1. I really don’t have anything to add to this since Leala and I already chatted about it on our podcast…I just wanted to say that this rant was perfect.

  2. Man, i was so worried that’s where it was going to go from the previews i saw, and everything i’ve seen just confirmed my worst fears. I’ve never been a raider, but these people and this film really fit the worst of the experiences i’ve had online in games. What is really disappointing to me is that so many people are shrugging off the racism and hate with “it happens in real life” and throwing more hate at those upset at the film.

    Also, good lord does the term “raped” need to go away in games. Seriously, it’s so casually tossed around and no one sees anything wrong with it. Disappointed in Gamebreaker TV too, used to have more respect for them, but the fact that they thought this was something to brag about, i don’t know. :\

  3. Yeah it appears that Gamebreaker isn’t handling it too well as they are banning folks from their forum for any negative comment. I’m just totally shocked this entire thing seems so out of character from them. I have been in many raid guilds if the N word or rape was used that person would be gone no matter how good in game he was. Just puts all of us in a bad light I think.

  4. Just want to correct for the Record GBTV claims a server glitch is banning folks and not their mods Still doesn’t excuse their enthusiastic support though.

  5. What I’m seeing is damage control. Most rational people know this documentary was a Train wreck and the fact that GBTV enthusiastically supported this Train wreck is ridiculous.

    These guys play wow 27 hours a week, They refer to women as good or Bitches, they use the term Rape they use the N word I have had very close relationships with Raiders since EQ and this isn’t the way Veteran gamers behave this is the way Hipsters talk to sound edgy.

    If GBTV was smart they would distance themselves from this as soon as possible.

    • Lore is that you? /rolleyes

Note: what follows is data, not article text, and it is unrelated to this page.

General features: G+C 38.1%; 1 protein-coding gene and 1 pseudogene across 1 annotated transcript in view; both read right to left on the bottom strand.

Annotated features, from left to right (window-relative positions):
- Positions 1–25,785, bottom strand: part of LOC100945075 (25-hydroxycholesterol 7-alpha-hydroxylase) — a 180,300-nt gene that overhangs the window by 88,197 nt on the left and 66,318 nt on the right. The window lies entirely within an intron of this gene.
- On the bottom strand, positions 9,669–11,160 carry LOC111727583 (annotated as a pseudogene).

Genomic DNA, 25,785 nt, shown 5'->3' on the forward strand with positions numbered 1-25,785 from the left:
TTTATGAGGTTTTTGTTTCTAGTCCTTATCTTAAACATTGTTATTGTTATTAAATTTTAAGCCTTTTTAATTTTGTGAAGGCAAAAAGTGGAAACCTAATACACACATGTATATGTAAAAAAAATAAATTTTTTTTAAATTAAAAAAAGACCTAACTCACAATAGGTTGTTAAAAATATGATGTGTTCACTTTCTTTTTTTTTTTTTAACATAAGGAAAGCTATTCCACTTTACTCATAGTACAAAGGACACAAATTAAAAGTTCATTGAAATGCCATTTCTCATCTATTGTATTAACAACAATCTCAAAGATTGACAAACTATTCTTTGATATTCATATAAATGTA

Seriously, it is a lot more than Beau and myself who are giving this the thumbs down, in fact the only podcasters or Bloggers who are supporting it so far are the ones that have direct ties with GBTV and even a couple of them are backing away…because this will more than likely have a negative impact on their career…..these guys aren’t doing this for free you know.

      In any even soon people will be paying to see this documentary, it is targeted for the non-gamer, what they will take away from this is that all Raiders are Racist, sexist, foul mouthed social misfits that are slowly killing themselves on a steady diet of Red Bull Mountain Dew and Charleston Chews. They won’t see my guild leader who runs the Ironman every year, or My best friend who is a civil Rights attorney for the ACLU. They will see a group of Loser Hipsters that are one step away from a group agoraphobia session. The worst part is Myopic little rage kings like yourself are cheering them on.

  6. I also gave this “documentary” a thumbs down. And I didn’t even touch the aspects of the personalities shown to represent the raid players on my little review.

    But if your raid group cusses and likes to be verbally aggressive, that could be fine on your own group agreement. Not in a movie that tried to portrait raiding in general. They didn’t portrait raids, they just showed this one raid group doing their own thing, talking about themselves, and some guest speakers to make it seem like a documentary.

    It is a documentary about ONE guild raiding, not raids in general, and their own opinion in the matter. So I’ve been calling it a “raid recruitment” video, because it doesn’t seem to do its purpose to introduce raids to other people.

      • Ah, let them have their theories. I know GG and those guys and my hating of a film they helped premiere has nothing to do with them. They didn’t make it. Strange though how my over-the-top blog post is seemingly worse than some of the language used on the documentary, but hey…what can you do? It’s the internet. lol

        Beau

  7. Over exaggerated criticisms aside. The points you all make (including that dbag in the video link) are at best weak. In the world of competition (something that seems to elude you folks) there is massive amounts of trash talk. Micheal Jordan was well known to be a huge trash talker but somehow he was beloved by many fans and fellow players. This is just one example of where you people are either 1) not familiar with the subject matter or 2) clueless as to how competitive cooperation works.